“Texas’ cities are getting bigger in areas like Houston, Dallas, and Austin, it’s the white folks in Texas whose votes are changing,” O’Connell said. “You have more college-educated voters in those cities because they also have booming economies, and it’s these college-educated whites who don’t like Donald Trump.”
Trump won Texas in 2016 with 52% of the vote compared to Romney’s 57% in 2012. And in many of the suburban congressional districts that Romney easily carried in 2012, Trump either lost to Clinton or barely cleared over 50% of the vote. Since taking office, Trump’s approval rating in the state has dropped by 14%, according to Morning Consult.
Romney carried Texas’ 7th and 32nd congressional district in the Houston and Dallas suburbs, respectively, by comfortable double-digit margins in 2012, but Clinton narrowly won both in 2016, according to data compiled by the Daily Kos. Democrats ended up flipping both seats in the 2018 midterms.
Romney similarly carried the soon-to-be-open seats in Texas 22nd and 24th districts by huge margins of 26% and 22% respectively, and narrowly held the 23rd by a little over two percentage points.
But in 2016, Clinton carried the 23rd by over three percentage points with Trump holding the 22nd and 24th districts by single-digit margins, a far departure from Romney and McCain’s previous blowout victories in those areas. And in 2018, Hurd won his re-election bid by fewer than 1,000 votes.
Not only did Democrats flip two suburban House seats in 2018, but former Rep. Beto O’Rourke came within just three percentage points of ousting Sen. Ted Cruz, the best statewide performance for a Texas Democrat in decades.
“Texans are not particularly big fans of Donald Trump in the way that they are of other Republicans,” O’Connell said, noting that many Texas voters were sending Cruz “a message” about their disapproval to Trump by giving Cruz – who they view to be aligned with Trump – a slim victory over O’Rourke while re-electing Abbott by a much more comfortable margin.
In Texas last year, Gov. Greg Abbott (R) was reelected by 13% while Sen. Ted Cruz (R) had a much closer race, beating Rep. Beto O'Rourke (D) by 2.6%. Over 600 precincts (pink) voted for Abbott & O'Rourke. Many were in the suburbs of the major metros. #txsen #txgov #txlege pic.twitter.com/Fr39X7W7fG
— J. Miles Coleman (@JMilesColeman) February 7, 2019
“The problem there comes down to a very simple thing and that is, is that the entire ticket is tied to Trump,” O’Connell said of Texas Republicans. “So you either have to carve out your own brand or you have to rub a rabbit’s foot and hope for the best.”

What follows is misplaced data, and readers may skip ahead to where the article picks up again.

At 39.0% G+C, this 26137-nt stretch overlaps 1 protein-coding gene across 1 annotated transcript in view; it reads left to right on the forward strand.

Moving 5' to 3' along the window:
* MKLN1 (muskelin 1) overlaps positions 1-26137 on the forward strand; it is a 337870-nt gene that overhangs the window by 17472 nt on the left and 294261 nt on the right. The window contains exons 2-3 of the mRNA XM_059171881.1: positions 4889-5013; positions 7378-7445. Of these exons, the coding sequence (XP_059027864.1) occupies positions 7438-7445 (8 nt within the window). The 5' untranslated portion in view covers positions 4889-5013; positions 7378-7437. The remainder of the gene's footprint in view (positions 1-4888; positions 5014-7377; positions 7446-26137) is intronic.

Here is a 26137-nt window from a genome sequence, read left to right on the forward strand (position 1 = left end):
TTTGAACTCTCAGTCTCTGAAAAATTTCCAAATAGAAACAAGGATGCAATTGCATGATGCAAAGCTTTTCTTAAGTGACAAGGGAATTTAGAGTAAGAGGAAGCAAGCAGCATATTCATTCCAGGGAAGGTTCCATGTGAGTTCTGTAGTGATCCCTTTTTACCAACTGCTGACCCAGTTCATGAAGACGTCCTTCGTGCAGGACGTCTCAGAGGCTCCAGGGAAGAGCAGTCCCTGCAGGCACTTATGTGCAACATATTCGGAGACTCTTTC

Benjamin Ray, a Democratic strategist and communications specialist at the pro-choice political action committee EMILY’s List, told INSIDER that long-time Republican members of Congress retiring in formerly safe districts presents a “great opportunity” for Democrats and a glaring warning sign for the GOP.
Ray further pointed out that many of the districts in the Houston, Dallas, and Austin suburbs were specifically gerrymandered to optimize the chances of a Republican victory, making it all the more concerning that Republicans’ margins of victory in those areas are getting slimmer over time.
“They drew these maps for one particular version of the Republican party to do well in, and the voters that they’re counting on don’t think that their Republican representatives are speaking for them anymore,” Ray added.
He said of the retiring congressmen, “these folks have been in politics for a while, they can tell which way the wind is blowing, and they’re heading for the exits. That doesn’t just happen by accident.”
Ultimately, it’ll come down to who shows up
As many Democratic campaign strategists and political scientists frequently say, Texas is a less of a Republican state than it is a non-voting state.
In 2018, Texas improved on their 2014 midterm turnout rate by 18%, with 46.3% of registered voters coming out to vote, but still ranked among the lowest states in voter turnout in the 2018 elections, according to the Dallas Morning News.
And in 2020, Democrats will be aiming not just to flip several House seats, but to defeat GOP Sen. John Cornyn – all of which will be reliant on high turnout at the top of the ticket.
Ray told INSIDER that the Democratic strategy to win back House seats will necessarily involve both flipping Trump-skeptical suburban voters and increasing turnout among nonvoters – the latter of which was a major component of O’Rourke’s 2018 campaign strategy.
“There’s nothing like the presidential election to get voters to show up, and I think that all signs point towards a very high turnout in 2020,” Ray said. “In a state like Texas, I have to think that Democratic campaigns regard that as good news.”
Correction: An earlier version of this article incorrectly stated that 53% of Hispanic voters backed Gov. Greg Abbott and 42% voted for his Democratic challenger Lupe Valdez. This article has been updated with the correct data to reflect that 53% of Hispanics backed Valdez and 42% voted for Abbott.